Bush and the Media Cover Up Jihad Schoolbook Scandal
It has been almost unreported in the Western media that the US government shipped - and continues to ship - millions of Islamist (that's short for Islamic fundamentalist) textbooks into Afghanistan.
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BUSH & THE MEDIA COVER-UP THE JIHAD SCHOOLBOOK SCANDAL
By Jared Israel
[Posted 9 April 2002]
Have you heard about the Afghan Jihad schoolbook scandal?
Or perhaps I should say, "Have you heard about the Afghan Jihad
schoolbook scandal that's waiting to happen?"
Because it has been almost unreported in the Western media that the US
government shipped - and continues to ship - millions of Islamist
(that's short for Islamic fundamentalist) textbooks into Afghanistan.
Only one English-speaking newspaper we could find has investigated this
issue: the Washington Post. The story appeared March 23rd. (A)
According to Washington Post investigators, over the past twenty years
the US has spent millions of dollars producing fanatical schoolbooks,
which were then distributed in Afghanistan.
"The primers, which were filled with talk of jihad and featured
drawings of guns, bullets, soldiers and mines, have served since then [i.e.,
since the violent destruction of the Afghan secular government in the
early 1990s] as the Afghan school system's core curriculum. Even the
Taliban used the American-produced books..." -- Washington Post, 23 March
According to the Post, these violent Islamist schoolbooks, which
"served...as the Afghan school system's core curriculum" produced "unintended
Core curriculum? Unintended consequences?
Yes, reports the Washington Post, according to unnamed officials the
schoolbooks "steeped a generation in [Islamist] violence."
How could this result be unintended? Did they expect that having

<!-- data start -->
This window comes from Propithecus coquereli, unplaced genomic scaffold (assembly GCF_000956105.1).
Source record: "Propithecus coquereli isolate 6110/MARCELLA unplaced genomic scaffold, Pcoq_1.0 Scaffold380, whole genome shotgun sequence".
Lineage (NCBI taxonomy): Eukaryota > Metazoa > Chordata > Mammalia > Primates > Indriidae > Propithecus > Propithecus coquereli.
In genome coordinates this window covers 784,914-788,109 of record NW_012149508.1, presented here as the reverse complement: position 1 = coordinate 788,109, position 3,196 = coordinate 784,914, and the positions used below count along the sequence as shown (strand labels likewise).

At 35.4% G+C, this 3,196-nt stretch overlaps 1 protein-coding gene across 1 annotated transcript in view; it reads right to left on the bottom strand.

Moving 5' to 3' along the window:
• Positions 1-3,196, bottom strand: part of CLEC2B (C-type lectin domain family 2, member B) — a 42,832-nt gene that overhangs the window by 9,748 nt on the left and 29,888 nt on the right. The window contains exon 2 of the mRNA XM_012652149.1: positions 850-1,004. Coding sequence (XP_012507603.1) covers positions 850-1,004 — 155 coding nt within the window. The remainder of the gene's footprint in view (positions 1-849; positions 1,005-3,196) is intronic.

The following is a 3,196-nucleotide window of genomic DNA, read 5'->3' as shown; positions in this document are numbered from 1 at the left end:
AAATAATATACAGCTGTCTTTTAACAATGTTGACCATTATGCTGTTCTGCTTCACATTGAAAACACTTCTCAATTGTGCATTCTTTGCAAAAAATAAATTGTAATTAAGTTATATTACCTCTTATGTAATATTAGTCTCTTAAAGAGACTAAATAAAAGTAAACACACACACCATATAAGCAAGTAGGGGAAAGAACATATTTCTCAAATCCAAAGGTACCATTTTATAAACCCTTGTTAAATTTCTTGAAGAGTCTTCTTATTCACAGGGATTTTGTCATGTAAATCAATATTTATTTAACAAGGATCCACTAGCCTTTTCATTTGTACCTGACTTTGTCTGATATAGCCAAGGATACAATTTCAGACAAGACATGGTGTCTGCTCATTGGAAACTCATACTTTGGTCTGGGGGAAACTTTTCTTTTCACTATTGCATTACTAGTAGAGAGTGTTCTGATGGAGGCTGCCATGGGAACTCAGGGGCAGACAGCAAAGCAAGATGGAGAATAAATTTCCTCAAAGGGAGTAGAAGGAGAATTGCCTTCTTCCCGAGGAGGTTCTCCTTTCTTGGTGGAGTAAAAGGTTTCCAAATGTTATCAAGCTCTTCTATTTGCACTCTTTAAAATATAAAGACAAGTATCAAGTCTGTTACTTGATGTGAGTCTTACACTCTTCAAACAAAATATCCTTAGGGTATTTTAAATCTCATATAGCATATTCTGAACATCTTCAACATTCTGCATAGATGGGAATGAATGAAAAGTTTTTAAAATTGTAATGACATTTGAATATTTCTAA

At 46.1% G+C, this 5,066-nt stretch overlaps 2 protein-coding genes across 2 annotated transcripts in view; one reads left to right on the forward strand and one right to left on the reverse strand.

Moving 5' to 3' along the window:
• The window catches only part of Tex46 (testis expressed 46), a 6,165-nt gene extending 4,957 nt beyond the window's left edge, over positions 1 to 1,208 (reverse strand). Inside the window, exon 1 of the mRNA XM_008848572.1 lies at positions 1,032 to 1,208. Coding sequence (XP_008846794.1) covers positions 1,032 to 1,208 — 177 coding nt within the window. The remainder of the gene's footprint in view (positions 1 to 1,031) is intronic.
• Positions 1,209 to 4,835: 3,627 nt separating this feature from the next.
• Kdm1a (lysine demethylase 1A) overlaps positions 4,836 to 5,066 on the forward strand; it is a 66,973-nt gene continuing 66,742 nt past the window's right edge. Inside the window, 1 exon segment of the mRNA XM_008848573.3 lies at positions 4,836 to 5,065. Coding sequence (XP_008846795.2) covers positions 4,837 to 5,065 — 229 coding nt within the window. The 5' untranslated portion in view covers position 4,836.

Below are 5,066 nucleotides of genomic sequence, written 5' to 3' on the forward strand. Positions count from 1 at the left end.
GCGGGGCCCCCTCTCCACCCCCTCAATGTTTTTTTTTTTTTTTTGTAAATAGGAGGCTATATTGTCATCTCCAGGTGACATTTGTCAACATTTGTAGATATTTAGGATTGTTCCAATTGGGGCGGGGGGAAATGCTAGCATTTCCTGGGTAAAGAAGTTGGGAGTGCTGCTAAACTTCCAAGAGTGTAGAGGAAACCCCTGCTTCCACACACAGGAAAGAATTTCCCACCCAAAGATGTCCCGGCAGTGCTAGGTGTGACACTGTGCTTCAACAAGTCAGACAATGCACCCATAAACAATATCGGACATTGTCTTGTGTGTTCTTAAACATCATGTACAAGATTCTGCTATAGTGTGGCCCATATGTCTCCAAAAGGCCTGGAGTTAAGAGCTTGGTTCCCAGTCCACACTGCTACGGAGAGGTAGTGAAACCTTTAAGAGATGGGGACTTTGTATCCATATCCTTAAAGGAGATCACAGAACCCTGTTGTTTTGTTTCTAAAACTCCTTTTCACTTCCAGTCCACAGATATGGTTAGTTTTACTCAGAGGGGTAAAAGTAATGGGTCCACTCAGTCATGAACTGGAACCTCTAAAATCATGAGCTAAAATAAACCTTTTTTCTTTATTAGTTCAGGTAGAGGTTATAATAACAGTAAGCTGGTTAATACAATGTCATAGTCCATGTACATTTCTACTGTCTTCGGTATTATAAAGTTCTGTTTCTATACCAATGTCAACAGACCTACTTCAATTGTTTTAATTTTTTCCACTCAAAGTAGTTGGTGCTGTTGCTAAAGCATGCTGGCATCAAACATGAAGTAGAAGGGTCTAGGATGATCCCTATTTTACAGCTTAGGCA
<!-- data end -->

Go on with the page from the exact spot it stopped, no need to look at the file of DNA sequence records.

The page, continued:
fundamentalist schoolbooks in the core curriculum would produce moderate
LET'S BE REASONABLE
Nobody with normal intelligence could expect to distribute millions of
violent Islamist schoolbooks without influencing school children
towards violent Islamism. Therefore one would assume that the unnamed US
officials who, we are told, are distressed at these "unintended
consequences" must previously have been unaware of the Islamist content of the
But surely someone was aware. The US government can't write, edit,
print and ship millions of violent, Muslim fundamentalist primers into
Afghanistan without somebody in high places (in the US government)
approving those primers.
So if the books weren't supposed to be Islamist, that is, if their
fanatical content contradicted US policy in Afghanistan, shouldn't the mass
media and top politicians, such as President George Bush, now be
calling for an investigation? Shouldn't they be demanding to know the
identity of the official or officials who subverted the *intended* US policy
by flooding Afghanistan with jihad primers?
Indeed, considering the disastrous consequences, shouldn't US officials
and the media be questioning the very practice of violating the
sovereignty of other countries by distributing millions of Islamic
Yet after a thorough Internet search we could find no evidence that any
mainstream Western newspaper, with the exception of the Washington
Post, or any TV station or government leader has questioned - let alone